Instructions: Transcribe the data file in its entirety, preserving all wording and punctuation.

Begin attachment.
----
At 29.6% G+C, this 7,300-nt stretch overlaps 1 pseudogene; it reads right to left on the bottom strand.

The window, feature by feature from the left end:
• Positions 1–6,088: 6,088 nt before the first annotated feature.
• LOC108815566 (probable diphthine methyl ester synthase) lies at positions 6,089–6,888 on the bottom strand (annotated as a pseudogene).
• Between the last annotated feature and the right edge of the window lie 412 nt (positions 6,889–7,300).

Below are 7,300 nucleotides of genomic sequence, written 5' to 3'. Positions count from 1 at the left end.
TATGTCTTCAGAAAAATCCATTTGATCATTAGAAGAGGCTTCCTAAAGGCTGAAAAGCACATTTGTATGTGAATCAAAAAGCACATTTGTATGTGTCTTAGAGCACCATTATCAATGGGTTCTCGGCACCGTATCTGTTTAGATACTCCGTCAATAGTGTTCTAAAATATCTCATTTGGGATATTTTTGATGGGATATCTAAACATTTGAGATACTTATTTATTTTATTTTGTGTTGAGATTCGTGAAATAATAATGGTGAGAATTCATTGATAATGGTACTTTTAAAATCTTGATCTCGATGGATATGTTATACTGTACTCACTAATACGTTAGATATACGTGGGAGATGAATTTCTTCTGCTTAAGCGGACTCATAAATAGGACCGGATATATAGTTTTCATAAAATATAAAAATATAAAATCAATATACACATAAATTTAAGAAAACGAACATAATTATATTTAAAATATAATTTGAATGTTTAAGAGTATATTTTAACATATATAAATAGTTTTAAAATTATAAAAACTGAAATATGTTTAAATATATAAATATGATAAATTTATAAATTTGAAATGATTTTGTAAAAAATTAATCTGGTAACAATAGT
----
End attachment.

At 29.6% G+C, this 7,300-nt stretch overlaps 1 pseudogene; it reads right to left on the bottom strand.

The window, feature by feature from the left end:
• Positions 1–6,088: 6,088 nt before the first annotated feature.
• LOC108815566 (probable diphthine methyl ester synthase) lies at positions 6,089–6,888 on the bottom strand (annotated as a pseudogene).
• Between the last annotated feature and the right edge of the window lie 412 nt (positions 6,889–7,300).

Below are 7,300 nucleotides of genomic sequence, written 5' to 3'. Positions count from 1 at the left end.
TATGTCTTCAGAAAAATCCATTTGATCATTAGAAGAGGCTTCCTAAAGGCTGAAAAGCACATTTGTATGTGAATCAAAAAGCACATTTGTATGTGTCTTAGAGCACCATTATCAATGGGTTCTCGGCACCGTATCTGTTTAGATACTCCGTCAATAGTGTTCTAAAATATCTCATTTGGGATATTTTTGATGGGATATCTAAACATTTGAGATACTTATTTATTTTATTTTGTGTTGAGATTCGTGAAATAATAATGGTGAGAATTCATTGATAATGGTACTTTTAAAATCTTGATCTCGATGGATATGTTATACTGTACTCACTAATACGTTAGATATACGTGGGAGATGAATTTCTTCTGCTTAAGCGGACTCATAAATAGGACCGGATATATAGTTTTCATAAAATATAAAAATATAAAATCAATATACACATAAATTTAAGAAAACGAACATAATTATATTTAAAATATAATTTGAATGTTTAAGAGTATATTTTAACATATATAAATAGTTTTAAAATTATAAAAACTGAAATATGTTTAAATATATAAATATGATAAATTTATAAATTTGAAATGATTTTGTAAAAAATTAATCTGGTAACAATAGT